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J Am Coll Cardiol. 2002 Feb 20;39(4):610-6.

Effects of probucol and pravastatin on common carotid atherosclerosis in patients with asymptomatic hypercholesterolemia. Fukuoka Atherosclerosis Trial (FAST).

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Department of General Medicine l, Kyushu University Hospital, Fukuoka, Japan.



This study investigated the effect of reducing serum lipids on carotid artery intima-media thickness (IMT) in asymptomatic patients with hypercholesterolemia from Fukuoka, Japan.


Carotid atherosclerosis is a strong, independent predictor of morbidity and mortality in patients with coronary heart disease (CHD).


A total of 246 asymptomatic hypercholesterolemic patients (mean age 66 years) were randomized to receive either probucol (500 mg/day, n = 82) or pravastatin (10 mg/day, n = 83) or to enter a control group (diet alone, n = 81); they were followed for two years. The change in IMT in the common carotid artery was the primary end point measure, and the incidence of major cardiovascular events was the secondary measure.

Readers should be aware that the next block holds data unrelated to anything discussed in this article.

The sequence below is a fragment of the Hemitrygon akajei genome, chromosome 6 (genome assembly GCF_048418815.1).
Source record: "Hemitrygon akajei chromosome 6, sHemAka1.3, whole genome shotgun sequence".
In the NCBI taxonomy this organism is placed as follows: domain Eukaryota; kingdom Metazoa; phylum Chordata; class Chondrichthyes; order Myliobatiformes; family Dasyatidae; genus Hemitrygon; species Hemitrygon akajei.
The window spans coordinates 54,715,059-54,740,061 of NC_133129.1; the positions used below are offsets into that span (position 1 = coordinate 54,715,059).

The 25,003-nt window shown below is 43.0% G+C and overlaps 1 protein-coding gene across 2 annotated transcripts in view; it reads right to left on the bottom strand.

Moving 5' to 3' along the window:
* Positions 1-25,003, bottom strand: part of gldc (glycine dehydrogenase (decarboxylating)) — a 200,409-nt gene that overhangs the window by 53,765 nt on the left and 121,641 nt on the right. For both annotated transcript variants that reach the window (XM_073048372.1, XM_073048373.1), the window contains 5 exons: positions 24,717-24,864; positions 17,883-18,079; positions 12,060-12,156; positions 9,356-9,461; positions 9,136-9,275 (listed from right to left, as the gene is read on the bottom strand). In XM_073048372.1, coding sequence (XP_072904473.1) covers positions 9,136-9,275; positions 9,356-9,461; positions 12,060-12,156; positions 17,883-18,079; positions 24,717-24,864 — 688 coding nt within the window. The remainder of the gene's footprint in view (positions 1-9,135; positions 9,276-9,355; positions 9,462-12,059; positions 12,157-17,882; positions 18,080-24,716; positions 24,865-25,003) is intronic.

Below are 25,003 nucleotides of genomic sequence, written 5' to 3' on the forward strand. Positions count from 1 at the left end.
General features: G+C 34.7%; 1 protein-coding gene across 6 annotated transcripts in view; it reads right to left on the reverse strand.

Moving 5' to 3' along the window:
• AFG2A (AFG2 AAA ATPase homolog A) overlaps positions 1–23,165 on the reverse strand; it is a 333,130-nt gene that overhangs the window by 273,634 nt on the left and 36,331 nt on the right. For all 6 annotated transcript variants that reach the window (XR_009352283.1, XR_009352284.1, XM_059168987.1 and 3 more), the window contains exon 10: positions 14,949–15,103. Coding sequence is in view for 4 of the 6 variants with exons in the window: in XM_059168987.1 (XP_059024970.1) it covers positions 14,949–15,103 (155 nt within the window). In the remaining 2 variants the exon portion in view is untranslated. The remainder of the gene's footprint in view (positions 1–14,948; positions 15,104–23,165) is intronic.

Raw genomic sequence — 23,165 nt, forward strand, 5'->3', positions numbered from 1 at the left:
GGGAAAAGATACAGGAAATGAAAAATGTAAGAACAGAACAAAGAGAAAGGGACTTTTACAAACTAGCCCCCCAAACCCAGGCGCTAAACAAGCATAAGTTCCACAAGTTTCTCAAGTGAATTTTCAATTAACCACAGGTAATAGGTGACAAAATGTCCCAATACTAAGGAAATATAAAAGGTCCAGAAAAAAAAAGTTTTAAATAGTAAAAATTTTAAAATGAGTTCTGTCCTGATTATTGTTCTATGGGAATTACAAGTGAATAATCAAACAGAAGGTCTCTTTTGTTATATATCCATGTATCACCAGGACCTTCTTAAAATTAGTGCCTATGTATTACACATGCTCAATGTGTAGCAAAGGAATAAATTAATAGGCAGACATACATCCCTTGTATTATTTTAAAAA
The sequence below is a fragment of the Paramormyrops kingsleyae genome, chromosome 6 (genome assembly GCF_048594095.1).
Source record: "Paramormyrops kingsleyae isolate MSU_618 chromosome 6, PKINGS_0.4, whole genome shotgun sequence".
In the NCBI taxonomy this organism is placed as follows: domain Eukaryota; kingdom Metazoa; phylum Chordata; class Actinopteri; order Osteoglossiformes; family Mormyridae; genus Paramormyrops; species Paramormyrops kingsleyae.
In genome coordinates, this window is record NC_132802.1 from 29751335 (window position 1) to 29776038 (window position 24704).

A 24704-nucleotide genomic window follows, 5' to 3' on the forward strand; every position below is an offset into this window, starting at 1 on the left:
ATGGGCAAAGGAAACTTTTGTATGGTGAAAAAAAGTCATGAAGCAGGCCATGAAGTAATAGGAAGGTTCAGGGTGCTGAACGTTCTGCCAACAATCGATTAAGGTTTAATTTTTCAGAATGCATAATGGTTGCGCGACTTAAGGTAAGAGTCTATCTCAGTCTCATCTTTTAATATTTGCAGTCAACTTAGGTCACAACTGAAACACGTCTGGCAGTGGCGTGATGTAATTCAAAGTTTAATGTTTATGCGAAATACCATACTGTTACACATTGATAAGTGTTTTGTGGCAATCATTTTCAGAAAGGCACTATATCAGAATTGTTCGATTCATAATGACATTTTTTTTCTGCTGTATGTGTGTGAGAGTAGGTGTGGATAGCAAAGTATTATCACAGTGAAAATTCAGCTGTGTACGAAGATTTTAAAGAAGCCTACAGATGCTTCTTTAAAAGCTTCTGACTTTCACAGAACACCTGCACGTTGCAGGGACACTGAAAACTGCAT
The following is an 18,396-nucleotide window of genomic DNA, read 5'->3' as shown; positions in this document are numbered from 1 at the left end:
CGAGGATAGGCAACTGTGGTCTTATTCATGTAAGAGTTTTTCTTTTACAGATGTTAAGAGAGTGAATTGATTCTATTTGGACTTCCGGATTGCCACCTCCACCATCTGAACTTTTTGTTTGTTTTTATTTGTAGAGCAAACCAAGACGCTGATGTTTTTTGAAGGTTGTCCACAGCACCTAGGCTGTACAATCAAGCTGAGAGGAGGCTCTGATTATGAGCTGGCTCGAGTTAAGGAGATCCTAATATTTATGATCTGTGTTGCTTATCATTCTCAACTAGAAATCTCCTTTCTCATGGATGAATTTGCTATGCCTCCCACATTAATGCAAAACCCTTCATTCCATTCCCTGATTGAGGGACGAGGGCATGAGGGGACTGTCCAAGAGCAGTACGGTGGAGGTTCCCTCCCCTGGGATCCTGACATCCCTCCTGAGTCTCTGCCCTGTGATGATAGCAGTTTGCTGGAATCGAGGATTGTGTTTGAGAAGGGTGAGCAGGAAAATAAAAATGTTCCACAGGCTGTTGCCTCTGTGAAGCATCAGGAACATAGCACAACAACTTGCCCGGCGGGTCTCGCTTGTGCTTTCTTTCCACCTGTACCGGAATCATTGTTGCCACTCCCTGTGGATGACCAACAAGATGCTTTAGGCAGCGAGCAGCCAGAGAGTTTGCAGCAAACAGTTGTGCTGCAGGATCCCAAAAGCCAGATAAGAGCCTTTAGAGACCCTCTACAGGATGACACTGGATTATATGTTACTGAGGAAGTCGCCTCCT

Over the two-year period, serum low-density lipoprotein (LDL) cholesterol was significantly reduced in the pravastatin group (36%), the probucol group (29%) and the control group (12%) (p < 0.0001, p < 0.0001 and p < 0.05, respectively). After two years, the probucol and pravastatin groups showed a significant reduction in IMT (-13.9% and -13.9% and p < 0.01 and p < 0.01, respectively), but there was significant IMT thickening (23.2%; p < 0.05) in the control group. Probucol reduced the rate of IMT increase, independently of its reduction of LDL or high-density lipoprotein cholesterol. Moreover, there was a significantly lower incidence of cardiac events in the probucol group (2.4%) than in the control group (13.6%) (p = 0.0136).


Probucol reduced cholesterol levels and stabilized plaque, leading to a lower incidence of cardiac events in these hypercholesterolemic patients.

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